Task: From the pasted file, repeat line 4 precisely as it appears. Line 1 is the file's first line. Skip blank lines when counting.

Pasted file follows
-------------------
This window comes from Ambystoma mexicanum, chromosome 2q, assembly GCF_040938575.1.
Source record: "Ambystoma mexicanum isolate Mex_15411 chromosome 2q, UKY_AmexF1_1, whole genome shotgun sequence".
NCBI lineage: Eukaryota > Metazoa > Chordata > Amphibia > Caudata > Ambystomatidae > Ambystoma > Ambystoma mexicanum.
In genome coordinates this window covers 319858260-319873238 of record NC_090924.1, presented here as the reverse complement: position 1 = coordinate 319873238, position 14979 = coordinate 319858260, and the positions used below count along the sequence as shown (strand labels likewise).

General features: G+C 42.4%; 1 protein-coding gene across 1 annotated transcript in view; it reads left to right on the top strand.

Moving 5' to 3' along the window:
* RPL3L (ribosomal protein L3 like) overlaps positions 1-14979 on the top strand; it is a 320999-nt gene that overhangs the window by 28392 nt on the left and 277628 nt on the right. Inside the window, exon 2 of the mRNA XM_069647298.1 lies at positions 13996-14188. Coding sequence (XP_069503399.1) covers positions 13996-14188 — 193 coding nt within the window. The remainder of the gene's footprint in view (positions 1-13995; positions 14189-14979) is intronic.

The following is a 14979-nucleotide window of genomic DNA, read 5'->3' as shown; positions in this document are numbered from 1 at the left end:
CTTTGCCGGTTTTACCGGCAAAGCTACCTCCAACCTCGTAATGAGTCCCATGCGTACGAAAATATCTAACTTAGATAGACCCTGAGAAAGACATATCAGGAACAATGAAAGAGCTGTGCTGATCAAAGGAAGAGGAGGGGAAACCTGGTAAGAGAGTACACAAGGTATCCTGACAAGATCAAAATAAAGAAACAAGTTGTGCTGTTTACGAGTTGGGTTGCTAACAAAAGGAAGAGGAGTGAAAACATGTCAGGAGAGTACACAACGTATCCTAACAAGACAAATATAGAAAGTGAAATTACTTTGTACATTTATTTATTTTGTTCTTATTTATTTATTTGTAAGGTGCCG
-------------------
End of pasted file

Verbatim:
In genome coordinates this window covers 319858260-319873238 of record NC_090924.1, presented here as the reverse complement: position 1 = coordinate 319873238, position 14979 = coordinate 319858260, and the positions used below count along the sequence as shown (strand labels likewise).